Id. § 1963(m). In essence, under § 1963, a court may order the forfeiture of four categories of assets: (1) assets the defendant acquired or maintained in violation of the RICO Act; § 1963(a)(1); (2) any interest in and all property of any kind affording the defendant a source of influence over the RICO enterprise, id. § 1963(a)(2); (3) all property constituting or derived from proceeds of the racketeering activity, Id. § 1963(a)(3); and (4) substitute assets up to a certain amount, id. § 1963(m). However, the analysis does not stop there. " Any interests in an enterprise, including the enterprise itself, are subject to forfeiture in their entirety, regardless of whether some portion of the enterprise is not tainted by the racketeering activity." United States v. Angiulo, 897 F.2d 1169, 1211 (1st Cir. 1990). In contrast, the forfeiture of interests outside the enterprise, including " property that affords a source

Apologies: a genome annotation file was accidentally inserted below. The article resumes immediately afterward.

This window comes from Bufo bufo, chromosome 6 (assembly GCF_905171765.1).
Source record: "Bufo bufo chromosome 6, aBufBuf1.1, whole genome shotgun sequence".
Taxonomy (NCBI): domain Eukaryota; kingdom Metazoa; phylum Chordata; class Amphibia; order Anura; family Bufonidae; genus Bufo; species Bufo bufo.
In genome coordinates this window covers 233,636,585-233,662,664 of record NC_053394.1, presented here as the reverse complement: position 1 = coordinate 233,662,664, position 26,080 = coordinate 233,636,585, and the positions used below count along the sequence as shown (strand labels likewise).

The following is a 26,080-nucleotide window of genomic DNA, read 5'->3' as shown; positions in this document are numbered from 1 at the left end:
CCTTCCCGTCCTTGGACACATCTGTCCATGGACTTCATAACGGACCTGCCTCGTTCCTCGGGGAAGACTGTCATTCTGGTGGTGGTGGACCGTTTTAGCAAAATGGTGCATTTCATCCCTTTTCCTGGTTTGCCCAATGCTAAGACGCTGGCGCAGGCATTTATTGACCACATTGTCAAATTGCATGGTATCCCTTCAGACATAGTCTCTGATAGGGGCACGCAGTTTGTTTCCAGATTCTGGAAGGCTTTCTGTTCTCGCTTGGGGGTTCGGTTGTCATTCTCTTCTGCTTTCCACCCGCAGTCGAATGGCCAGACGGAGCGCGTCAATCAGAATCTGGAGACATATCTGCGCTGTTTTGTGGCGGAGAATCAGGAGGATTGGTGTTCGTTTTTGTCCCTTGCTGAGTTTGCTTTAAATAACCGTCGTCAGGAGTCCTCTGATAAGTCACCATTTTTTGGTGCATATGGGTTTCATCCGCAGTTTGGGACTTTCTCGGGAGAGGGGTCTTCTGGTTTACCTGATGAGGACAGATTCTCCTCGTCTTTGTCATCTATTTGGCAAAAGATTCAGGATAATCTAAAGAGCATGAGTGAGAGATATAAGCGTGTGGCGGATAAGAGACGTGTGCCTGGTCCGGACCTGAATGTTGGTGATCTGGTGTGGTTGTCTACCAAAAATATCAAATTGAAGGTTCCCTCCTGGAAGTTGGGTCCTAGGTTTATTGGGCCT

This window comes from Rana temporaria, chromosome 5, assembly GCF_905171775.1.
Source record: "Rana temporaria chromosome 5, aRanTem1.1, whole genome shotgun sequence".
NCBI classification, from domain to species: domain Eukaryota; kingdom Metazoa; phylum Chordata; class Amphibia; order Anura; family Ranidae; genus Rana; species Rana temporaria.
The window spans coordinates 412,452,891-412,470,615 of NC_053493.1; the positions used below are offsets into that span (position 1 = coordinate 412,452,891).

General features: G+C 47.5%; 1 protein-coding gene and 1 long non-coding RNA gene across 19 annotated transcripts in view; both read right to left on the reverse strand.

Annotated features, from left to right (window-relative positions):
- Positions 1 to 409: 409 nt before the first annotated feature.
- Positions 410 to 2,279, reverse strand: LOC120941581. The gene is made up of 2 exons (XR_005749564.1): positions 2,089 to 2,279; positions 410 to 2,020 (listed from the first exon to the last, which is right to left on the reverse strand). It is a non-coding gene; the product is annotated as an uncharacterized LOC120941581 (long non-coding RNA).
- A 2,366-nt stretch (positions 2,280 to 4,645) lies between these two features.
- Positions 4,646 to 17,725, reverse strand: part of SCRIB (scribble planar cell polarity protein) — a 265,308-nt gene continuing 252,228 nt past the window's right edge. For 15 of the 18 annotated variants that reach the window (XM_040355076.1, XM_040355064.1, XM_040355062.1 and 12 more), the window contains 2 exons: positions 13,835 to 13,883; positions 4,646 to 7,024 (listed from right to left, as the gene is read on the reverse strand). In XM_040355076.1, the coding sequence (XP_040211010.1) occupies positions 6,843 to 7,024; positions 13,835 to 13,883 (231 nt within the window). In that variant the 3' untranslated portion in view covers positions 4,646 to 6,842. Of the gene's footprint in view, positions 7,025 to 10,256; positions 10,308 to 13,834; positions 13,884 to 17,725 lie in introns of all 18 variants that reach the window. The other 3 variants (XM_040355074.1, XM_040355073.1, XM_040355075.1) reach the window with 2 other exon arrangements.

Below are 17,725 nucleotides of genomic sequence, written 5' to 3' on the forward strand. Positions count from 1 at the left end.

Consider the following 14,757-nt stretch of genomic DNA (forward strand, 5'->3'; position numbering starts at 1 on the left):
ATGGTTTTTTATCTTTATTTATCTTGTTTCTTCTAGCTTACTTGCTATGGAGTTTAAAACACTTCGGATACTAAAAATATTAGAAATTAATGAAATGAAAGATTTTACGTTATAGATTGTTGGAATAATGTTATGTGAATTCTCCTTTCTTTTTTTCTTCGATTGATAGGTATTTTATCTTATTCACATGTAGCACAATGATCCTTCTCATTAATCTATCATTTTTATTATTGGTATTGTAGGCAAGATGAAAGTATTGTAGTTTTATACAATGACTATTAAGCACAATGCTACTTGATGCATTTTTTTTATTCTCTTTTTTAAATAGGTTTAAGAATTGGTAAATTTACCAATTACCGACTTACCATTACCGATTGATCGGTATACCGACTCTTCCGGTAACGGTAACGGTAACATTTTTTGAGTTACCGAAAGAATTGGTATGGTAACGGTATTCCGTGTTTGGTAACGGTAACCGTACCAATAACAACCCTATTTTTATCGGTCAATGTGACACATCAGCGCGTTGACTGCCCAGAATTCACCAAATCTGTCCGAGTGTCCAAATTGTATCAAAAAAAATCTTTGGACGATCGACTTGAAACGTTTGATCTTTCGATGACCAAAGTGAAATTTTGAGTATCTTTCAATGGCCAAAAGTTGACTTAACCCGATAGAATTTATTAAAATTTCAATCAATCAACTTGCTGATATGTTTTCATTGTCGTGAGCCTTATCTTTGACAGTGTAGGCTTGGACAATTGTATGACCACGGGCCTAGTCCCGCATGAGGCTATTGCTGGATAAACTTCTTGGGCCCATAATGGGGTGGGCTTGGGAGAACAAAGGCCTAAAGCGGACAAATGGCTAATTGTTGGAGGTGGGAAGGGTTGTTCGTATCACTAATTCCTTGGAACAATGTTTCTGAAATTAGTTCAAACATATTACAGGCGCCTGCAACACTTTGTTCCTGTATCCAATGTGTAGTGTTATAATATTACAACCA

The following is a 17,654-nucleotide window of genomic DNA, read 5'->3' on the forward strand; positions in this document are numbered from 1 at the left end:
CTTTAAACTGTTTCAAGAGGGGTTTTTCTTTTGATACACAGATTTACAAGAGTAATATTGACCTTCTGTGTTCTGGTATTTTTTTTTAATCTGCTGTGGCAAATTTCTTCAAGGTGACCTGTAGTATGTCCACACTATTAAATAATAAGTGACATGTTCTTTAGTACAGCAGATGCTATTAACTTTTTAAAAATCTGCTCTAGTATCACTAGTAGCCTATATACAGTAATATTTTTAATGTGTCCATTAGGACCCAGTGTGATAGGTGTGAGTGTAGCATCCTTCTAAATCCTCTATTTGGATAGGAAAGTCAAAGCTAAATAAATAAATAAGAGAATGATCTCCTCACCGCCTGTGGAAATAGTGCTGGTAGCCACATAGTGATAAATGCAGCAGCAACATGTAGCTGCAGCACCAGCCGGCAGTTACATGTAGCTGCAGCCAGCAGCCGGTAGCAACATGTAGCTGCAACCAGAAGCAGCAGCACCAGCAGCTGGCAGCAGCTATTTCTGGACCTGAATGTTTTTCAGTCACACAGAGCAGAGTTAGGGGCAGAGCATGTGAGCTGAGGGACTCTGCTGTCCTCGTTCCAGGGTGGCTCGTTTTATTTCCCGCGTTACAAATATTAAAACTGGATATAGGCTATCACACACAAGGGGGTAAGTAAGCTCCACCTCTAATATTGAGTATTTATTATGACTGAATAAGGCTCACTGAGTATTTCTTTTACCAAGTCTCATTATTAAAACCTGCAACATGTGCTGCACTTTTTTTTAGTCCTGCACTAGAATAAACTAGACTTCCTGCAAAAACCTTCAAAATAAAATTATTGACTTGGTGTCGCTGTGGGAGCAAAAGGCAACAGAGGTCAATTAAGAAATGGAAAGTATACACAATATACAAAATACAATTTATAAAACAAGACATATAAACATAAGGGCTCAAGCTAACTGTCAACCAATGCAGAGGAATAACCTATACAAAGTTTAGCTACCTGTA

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of influence over an enterprise," is subject to a rule of proportionality. Id.; see also United States v. Porcelli, 865 F.2d 1352, 1362-65 (2d Cir. 1989), United States v. Horak, 833 F.2d 1235, 1242-43 (7th Cir. 1987). Under this rule, interests outside the enterprise " are only subject to forfeiture to the extent they are tainted by the racketeering activity." 897 F.2d at 1211.